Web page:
To certify as a MH (mental health) professional you need to be a member of a certifying MH body, have a masters degree in a relevant field or have membership in a provincial college, plus have 2500 hours of experience in your field. To certify as an LP (Learning Professional), you need to show 2,500 hours of experience working in a leadership capacity with people.  This can be met through a credential and related work experience (e.g. if you are a teacher or certified life coach) or it can be met on a portfolio basis similar to the approach discussed above for EP.

If you are certifying as an EP only (i.e. not MH or LP) then you will need a minimum of 60 ‘cross training’ hours in a human services field and will refer to the level of expertise tables to define your level of experience and expertise and thus need for supervision in this area.

 

3. Personal Growth Hours

All certification candidates are required to show 30 hours of personal growth of which 15 need to be in an equine environment. These are hours where you are the client. Thus your personal growth is the key and direct goal for these hours. Personal counselling and personal growth workshops would be good examples.

Other training courses, riding or horsemanship lessons do not meet these requirements. There is no denying that we experience personal growth within a number of contexts and environments and this certainly extends to training workshops including those with horses. However there is something different about attending a workshop or session where the defined purpose and focus is upon your own personal growth, rather than the personal growth being a by product of another training or educational experience. While this can be a vulnerable and scary experience it is precisely what we ask our clients to trust us to create and provide for them. Thus we need to be ready to experience it ourselves. 

Pro-EFW allow you to choose who you complete your personal growth hours with. This does not need to be with an Pro-EFW trained or approved program, provided it is a program within which the horse is respected and worked with as a sentient being and partner as per Pro-EFW core principal in this area. That being said I do recommend that you check the credentials of the person offering the program you are considering attending and be sure you feel comfortable doing personal growth work with them.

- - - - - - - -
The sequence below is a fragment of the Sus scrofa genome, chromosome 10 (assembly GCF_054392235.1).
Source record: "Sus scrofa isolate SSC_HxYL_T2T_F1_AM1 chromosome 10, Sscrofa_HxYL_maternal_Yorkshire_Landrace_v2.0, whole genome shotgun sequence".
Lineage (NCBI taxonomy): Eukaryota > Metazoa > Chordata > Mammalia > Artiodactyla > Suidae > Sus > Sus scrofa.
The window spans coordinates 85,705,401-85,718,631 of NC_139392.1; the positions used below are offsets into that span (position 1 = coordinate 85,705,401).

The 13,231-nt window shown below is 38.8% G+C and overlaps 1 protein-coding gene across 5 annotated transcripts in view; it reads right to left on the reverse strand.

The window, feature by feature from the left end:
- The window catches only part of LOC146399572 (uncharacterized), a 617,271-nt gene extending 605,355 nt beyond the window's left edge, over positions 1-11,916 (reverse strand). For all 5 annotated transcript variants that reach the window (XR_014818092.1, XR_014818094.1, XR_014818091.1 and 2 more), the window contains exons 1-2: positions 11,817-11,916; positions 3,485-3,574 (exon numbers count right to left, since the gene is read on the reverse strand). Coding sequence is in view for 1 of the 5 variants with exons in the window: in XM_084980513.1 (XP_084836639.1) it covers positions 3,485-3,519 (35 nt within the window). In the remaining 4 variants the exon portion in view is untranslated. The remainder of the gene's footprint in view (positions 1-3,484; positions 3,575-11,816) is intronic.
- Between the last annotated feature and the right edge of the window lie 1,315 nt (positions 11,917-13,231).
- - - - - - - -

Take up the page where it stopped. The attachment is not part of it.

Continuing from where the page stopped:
4. Core Training

All candidates take the core Pro-EFW training courses: Exploration, Foundation, Focus and Integration training. It is recommended to take these trainings over a minimum period of 18 months and a longer training schedule is often followed. During 2020 many of these trainings moved to a full or partial online delivery platform to allow for safe delivery.

 

5. Practicum Hours

All candidates are required to collect 85 practicum hours.  This is where you are facilitating EFW work with clients.  It can be paid or unpaid. It can be at someone else’s program or within your own developing program. For your practicum hours to be valid you need to first have a supervision arrangement in place with an Pro-EFW mentor (see below). Your supervisor/ mentor does not have to be physically present during your practicum hours.

Up to 20 of your 85 practicum hours can be collected by supporting a trainer at a training you have already attended and up to 15 can by doing practice sessions with another Pro-EFW candidate, provided a minimum of 50 hours are with actual clients.

 

6. Supervision/ Mentoring Hours

All candidates are required to complete 10 hours of supervision with a Pro-EFW mentor. These are in addition to (not a part of) the 85 practicum hours discussed above. A minimum of four of these hours need to be with your trainer. These can be in person, by Skype/ Zoom or by phone. One of these hours needs to be completed before focus training and two before integration training. The purpose of these hours is to supervise and support you through your practicum (through case consults and the required four session evaluations), to guide your development of your scope of practice, and to provide you with support and guidance during your training process.